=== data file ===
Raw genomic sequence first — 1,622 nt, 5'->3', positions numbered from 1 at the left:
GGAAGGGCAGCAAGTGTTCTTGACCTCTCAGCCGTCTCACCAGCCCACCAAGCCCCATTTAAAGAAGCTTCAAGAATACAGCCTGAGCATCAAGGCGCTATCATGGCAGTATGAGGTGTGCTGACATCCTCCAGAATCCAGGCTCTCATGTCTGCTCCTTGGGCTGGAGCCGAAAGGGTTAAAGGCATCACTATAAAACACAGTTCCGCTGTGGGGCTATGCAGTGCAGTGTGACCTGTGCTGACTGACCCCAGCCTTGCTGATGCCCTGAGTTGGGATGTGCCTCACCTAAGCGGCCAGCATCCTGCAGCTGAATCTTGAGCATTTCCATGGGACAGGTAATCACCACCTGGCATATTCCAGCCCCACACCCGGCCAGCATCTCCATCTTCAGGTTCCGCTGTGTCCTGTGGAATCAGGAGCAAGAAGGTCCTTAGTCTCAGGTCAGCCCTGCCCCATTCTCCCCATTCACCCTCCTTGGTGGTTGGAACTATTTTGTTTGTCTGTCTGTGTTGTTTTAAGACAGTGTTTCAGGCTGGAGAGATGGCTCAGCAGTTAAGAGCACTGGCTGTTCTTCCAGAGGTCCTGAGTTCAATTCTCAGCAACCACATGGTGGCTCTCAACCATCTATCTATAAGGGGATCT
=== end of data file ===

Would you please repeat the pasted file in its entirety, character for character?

Raw genomic sequence first — 1,622 nt, 5'->3', positions numbered from 1 at the left:
GGAAGGGCAGCAAGTGTTCTTGACCTCTCAGCCGTCTCACCAGCCCACCAAGCCCCATTTAAAGAAGCTTCAAGAATACAGCCTGAGCATCAAGGCGCTATCATGGCAGTATGAGGTGTGCTGACATCCTCCAGAATCCAGGCTCTCATGTCTGCTCCTTGGGCTGGAGCCGAAAGGGTTAAAGGCATCACTATAAAACACAGTTCCGCTGTGGGGCTATGCAGTGCAGTGTGACCTGTGCTGACTGACCCCAGCCTTGCTGATGCCCTGAGTTGGGATGTGCCTCACCTAAGCGGCCAGCATCCTGCAGCTGAATCTTGAGCATTTCCATGGGACAGGTAATCACCACCTGGCATATTCCAGCCCCACACCCGGCCAGCATCTCCATCTTCAGGTTCCGCTGTGTCCTGTGGAATCAGGAGCAAGAAGGTCCTTAGTCTCAGGTCAGCCCTGCCCCATTCTCCCCATTCACCCTCCTTGGTGGTTGGAACTATTTTGTTTGTCTGTCTGTGTTGTTTTAAGACAGTGTTTCAGGCTGGAGAGATGGCTCAGCAGTTAAGAGCACTGGCTGTTCTTCCAGAGGTCCTGAGTTCAATTCTCAGCAACCACATGGTGGCTCTCAACCATCTATCTATAAGGGGATCT